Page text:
By Lorna Baker
On January 15th 2009, Airline Pilot Chesley Sullenberger and his co-pilot Jeff Skiles managed to safely land their plane (with 155 people on board) on the River Hudson in New York after losing both their engines to a bird strike.
It sounds like a typical, Hollywood miracle-drama, well, it’s amazingly true and directed by movie icon Clint Eastwood.
Based on the book Highest Duty: My Search for What Really Matters by Chesley Sullenberger and Jeffrey Zaslow; it’s a disaster movie with an unusually happy ending. I was sceptical about the adaptation, since the whole nightmare incident only took five minutes in total from take-off to landing in the River Hudson. How could this be expanded into a feature-length movie? Would there be enough content to keep the audience gripped? Well, the short answer is yes.
Clint Eastwood intelligently structures the film, cutting up the airplane drama throughout the film rather than just cramming it into the first segment. However, the opening few minutes do surprise you, as they contain the unfortunate flight, but with a slight adjustment: it crashes into the centre of Manhattan. This of course, is a nightmare, but brings back terrifying memories of 9/11. The film is littered with these hallucinations from Chesley Sullenberger (Tom Hanks), showing the terrible consequences if he’d not taken the path to ditch the plane into the Hudson. It’s these scenes that prove the most arresting, showing the emotional and psychological toll the incident has on Sully. Hanks does a fine job in these scenes, showing his character’s doubts and worries, whilst managing to appear calm in front of the air disaster investigators and the numerous media appearances.
Tom Hanks offers a confident performance overall, though it’s easy to draw close comparisons with 2013’s biographical survival thriller Captain Phillips. In both, Tom starred in the role of an ordinary man going about his job. Both show his transition into a saviour through his courageous acts, and both show the psychological effect that this experience has on our hero. However, it’s Captain Phillips which contains more moments of emotional heft for Tom Hanks to get his superior acting chops into. This is not the fault of Hanks or Eastwood, but more to do with the relatively short amount of drama in this film.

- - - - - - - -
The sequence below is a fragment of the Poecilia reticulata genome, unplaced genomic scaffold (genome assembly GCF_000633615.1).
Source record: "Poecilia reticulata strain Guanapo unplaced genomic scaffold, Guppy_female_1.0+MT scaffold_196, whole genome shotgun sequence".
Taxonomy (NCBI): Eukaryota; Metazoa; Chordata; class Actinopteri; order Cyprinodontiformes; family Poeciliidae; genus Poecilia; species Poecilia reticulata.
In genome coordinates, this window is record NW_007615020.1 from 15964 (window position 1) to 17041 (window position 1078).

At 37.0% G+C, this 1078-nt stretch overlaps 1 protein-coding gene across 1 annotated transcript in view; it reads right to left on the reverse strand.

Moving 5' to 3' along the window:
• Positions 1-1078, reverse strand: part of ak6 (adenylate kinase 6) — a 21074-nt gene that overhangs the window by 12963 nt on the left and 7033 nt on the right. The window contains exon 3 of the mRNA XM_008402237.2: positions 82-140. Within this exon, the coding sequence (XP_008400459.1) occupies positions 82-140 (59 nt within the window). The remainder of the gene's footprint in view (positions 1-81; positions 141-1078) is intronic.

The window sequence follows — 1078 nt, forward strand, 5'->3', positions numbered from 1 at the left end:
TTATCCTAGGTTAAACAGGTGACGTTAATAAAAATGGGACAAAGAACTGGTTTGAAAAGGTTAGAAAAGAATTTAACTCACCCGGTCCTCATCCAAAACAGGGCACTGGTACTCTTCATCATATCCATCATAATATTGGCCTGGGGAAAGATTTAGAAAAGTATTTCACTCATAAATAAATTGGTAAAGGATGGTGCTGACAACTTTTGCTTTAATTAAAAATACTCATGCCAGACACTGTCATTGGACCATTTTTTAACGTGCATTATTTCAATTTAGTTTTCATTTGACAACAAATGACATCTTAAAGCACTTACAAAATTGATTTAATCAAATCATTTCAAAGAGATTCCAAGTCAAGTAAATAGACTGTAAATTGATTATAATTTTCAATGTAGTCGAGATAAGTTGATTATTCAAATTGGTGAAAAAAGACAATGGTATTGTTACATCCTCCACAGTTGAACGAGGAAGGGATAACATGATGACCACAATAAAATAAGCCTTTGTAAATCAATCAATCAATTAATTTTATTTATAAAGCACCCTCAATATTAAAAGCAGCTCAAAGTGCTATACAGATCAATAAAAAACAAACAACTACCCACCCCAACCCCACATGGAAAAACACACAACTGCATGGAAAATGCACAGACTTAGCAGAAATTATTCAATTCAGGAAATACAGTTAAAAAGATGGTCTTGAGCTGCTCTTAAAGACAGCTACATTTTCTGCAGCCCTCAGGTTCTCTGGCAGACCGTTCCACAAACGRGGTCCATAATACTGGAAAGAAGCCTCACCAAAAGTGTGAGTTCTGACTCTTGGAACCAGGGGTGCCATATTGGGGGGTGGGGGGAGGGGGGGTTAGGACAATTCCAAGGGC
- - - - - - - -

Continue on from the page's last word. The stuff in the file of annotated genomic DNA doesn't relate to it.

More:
Eastwood handles the crash scenes with a sense of calmness to great success, they provide moments of palpable tension. The numerous flashbacks are truly harrowing; perhaps don’t fly shortly after seeing this film! However, it’s the moments that take place in the interrogations room that provide the most frustration. The investigators come across the pantomime villain more than professionals.
The secondary characters are somewhat redundant in this film; the storyline involving the three passengers only seems to be included for sentiment. Aaron Eckhart isn’t given as much to do in the film as Hanks either, despite the importance of his character in the saviour of the passengers on the plane. He seems to be there to add a little light relief to Sully, never really showing any side-effects from their astonishing escape. Laura Linney plays Sully’s wife, but is left to do some phone acting rather than a heart-breaking reunion with Hank’s character.
This film feels very reminiscent of the 2012 Denzel Washington starrer Flight, as both have miraculous air survival stories, but Flight has the advantage of being an original screenplay. That film contained the flawed hero, the grit beneath the courageous exterior. Since this film is based on a real man and a real situation, it is somewhat restricted in how it can portray the characters. This is no fault of Eastwood and co of course, but it does restrict the amount of character exploration in the film. Overall, it’s an entertaining movie, but in its brisk 96 minute-runtime, it only just scrapes the surface of our hero Chesley Sullenberger.
Cineroom’s Rating: 3 Stars
Sully is out in cinemas nationwide with limited screenings – certificate 12A
From Adam Ray Palmer, the Editor-in-Chief.
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